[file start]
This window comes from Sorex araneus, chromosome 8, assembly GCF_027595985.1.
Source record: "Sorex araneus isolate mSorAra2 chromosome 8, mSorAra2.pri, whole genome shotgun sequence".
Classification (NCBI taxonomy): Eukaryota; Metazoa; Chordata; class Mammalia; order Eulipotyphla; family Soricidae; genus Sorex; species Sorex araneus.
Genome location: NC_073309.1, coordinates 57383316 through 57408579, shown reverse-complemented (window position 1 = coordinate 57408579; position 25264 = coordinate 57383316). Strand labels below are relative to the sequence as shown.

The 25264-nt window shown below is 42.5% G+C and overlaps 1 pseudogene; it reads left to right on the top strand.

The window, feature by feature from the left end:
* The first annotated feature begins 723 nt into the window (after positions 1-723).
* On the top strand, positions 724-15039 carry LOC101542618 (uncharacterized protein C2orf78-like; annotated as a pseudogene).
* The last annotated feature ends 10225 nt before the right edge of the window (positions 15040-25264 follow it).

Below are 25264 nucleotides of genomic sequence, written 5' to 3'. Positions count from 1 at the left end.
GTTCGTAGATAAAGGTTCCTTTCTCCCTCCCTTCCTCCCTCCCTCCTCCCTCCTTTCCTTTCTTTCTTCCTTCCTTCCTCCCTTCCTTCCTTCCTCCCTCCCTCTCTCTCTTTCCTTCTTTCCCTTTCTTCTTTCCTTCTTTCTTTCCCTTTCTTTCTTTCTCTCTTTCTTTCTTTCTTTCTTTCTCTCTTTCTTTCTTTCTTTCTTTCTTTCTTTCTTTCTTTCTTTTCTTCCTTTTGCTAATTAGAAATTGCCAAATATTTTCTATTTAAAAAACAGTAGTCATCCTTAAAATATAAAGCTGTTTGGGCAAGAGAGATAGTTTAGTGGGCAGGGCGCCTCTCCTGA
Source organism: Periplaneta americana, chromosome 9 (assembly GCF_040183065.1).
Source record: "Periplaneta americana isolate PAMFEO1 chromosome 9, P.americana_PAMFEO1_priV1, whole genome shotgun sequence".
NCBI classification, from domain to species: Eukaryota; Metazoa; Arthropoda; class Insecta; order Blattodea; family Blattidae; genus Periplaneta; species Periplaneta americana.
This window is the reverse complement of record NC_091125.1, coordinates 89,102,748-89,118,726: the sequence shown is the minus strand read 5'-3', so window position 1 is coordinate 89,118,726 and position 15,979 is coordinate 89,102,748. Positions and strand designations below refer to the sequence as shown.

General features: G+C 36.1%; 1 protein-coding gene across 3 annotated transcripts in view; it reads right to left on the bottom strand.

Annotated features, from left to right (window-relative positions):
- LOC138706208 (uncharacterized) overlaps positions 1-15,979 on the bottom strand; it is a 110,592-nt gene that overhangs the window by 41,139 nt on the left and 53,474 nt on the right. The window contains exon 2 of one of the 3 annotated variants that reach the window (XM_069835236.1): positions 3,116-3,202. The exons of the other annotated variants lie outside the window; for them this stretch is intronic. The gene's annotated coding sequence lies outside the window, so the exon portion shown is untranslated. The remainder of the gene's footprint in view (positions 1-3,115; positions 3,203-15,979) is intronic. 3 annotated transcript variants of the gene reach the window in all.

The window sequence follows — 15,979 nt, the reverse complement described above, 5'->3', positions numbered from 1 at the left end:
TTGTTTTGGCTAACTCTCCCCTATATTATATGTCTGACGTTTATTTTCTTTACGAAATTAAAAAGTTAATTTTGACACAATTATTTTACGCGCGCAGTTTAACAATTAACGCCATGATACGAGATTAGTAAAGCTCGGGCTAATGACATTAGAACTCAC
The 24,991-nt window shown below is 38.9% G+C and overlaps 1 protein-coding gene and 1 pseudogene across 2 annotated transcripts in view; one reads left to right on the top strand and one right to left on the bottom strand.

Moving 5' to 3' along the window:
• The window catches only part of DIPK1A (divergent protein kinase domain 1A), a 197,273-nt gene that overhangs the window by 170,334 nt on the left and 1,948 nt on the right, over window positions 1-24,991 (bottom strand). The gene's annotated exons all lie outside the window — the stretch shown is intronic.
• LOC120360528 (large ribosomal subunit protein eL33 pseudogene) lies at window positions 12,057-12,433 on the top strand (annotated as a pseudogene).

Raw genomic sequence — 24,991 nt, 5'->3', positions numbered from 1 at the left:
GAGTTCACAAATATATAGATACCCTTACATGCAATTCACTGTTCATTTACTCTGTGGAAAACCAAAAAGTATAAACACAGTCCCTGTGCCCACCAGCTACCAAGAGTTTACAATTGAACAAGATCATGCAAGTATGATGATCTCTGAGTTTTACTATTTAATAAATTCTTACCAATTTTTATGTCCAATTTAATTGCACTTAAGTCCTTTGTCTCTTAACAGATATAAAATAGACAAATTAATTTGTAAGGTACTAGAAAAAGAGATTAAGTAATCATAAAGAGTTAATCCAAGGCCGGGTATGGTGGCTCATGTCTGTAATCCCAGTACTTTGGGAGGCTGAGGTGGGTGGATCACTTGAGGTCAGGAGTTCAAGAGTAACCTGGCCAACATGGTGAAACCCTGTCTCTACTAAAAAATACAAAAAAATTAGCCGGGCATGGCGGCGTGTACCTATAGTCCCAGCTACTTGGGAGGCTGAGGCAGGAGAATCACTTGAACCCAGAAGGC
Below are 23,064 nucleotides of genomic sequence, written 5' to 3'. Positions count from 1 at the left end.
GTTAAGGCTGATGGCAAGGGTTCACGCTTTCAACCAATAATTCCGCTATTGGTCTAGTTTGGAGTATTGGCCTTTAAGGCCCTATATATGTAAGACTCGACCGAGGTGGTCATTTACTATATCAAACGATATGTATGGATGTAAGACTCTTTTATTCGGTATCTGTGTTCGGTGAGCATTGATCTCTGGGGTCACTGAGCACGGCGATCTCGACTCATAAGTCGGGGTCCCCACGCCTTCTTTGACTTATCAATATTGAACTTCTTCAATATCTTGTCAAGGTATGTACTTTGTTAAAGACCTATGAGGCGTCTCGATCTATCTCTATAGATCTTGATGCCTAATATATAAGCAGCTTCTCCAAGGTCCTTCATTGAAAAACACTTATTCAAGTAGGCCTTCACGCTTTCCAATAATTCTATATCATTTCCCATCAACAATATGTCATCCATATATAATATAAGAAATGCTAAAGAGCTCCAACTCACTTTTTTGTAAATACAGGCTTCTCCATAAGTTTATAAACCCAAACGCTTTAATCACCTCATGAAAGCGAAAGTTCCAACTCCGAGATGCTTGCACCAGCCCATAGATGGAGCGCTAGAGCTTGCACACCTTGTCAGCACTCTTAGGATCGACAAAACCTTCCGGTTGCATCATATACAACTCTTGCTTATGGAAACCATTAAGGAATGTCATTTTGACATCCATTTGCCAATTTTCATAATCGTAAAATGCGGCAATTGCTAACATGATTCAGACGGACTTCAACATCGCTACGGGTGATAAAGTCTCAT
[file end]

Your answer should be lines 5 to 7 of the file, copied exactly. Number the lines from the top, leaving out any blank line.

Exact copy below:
The 25264-nt window shown below is 42.5% G+C and overlaps 1 pseudogene; it reads left to right on the top strand.

The window, feature by feature from the left end:
* The first annotated feature begins 723 nt into the window (after positions 1-723).